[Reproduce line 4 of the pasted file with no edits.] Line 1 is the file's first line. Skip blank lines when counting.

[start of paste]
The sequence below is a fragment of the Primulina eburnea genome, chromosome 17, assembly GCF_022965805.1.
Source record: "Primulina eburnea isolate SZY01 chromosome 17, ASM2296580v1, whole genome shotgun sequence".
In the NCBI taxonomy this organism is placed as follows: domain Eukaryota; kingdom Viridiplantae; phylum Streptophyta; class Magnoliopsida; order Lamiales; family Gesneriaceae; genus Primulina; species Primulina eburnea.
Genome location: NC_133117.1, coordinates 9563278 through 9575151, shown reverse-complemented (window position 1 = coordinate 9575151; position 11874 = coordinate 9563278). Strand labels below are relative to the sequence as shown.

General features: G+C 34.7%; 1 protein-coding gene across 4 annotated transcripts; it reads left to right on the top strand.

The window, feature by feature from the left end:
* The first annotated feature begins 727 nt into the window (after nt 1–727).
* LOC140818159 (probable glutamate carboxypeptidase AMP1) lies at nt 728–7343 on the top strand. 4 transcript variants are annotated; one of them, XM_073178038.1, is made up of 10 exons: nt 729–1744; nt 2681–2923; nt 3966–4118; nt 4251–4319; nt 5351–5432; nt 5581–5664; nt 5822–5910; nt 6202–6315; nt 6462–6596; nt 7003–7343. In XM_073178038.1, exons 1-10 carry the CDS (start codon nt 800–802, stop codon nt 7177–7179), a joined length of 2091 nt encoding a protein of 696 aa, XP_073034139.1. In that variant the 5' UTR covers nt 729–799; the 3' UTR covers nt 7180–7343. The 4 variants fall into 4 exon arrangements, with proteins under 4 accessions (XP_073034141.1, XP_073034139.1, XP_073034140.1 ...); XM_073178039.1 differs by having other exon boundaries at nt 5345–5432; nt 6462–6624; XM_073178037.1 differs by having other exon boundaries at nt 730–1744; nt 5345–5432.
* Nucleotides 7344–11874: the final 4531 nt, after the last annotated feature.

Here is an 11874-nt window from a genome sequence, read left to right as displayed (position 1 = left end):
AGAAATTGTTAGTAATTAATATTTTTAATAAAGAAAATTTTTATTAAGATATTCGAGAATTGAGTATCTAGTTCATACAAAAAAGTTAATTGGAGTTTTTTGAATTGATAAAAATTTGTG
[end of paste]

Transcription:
Genome location: NC_133117.1, coordinates 9563278 through 9575151, shown reverse-complemented (window position 1 = coordinate 9575151; position 11874 = coordinate 9563278). Strand labels below are relative to the sequence as shown.